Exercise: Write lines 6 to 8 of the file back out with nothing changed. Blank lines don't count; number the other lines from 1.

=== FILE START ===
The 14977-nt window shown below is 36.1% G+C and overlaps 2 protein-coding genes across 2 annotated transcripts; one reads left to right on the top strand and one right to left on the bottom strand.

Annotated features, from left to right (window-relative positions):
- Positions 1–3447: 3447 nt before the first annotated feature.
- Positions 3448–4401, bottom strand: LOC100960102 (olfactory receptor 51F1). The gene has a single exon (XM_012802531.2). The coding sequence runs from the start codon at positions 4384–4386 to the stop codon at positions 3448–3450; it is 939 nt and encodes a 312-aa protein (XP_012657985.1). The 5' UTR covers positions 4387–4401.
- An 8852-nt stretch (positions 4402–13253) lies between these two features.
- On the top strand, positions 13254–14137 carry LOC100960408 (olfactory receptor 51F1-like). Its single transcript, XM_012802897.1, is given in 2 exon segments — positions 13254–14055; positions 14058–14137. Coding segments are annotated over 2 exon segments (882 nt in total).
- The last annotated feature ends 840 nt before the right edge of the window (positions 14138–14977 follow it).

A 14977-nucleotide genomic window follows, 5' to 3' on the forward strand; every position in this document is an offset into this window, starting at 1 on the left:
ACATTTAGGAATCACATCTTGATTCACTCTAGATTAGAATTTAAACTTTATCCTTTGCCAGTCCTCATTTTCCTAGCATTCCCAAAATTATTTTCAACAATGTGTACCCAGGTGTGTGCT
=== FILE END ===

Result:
- On the top strand, positions 13254–14137 carry LOC100960408 (olfactory receptor 51F1-like). Its single transcript, XM_012802897.1, is given in 2 exon segments — positions 13254–14055; positions 14058–14137. Coding segments are annotated over 2 exon segments (882 nt in total).
- The last annotated feature ends 840 nt before the right edge of the window (positions 14138–14977 follow it).

A 14977-nucleotide genomic window follows, 5' to 3' on the forward strand; every position in this document is an offset into this window, starting at 1 on the left: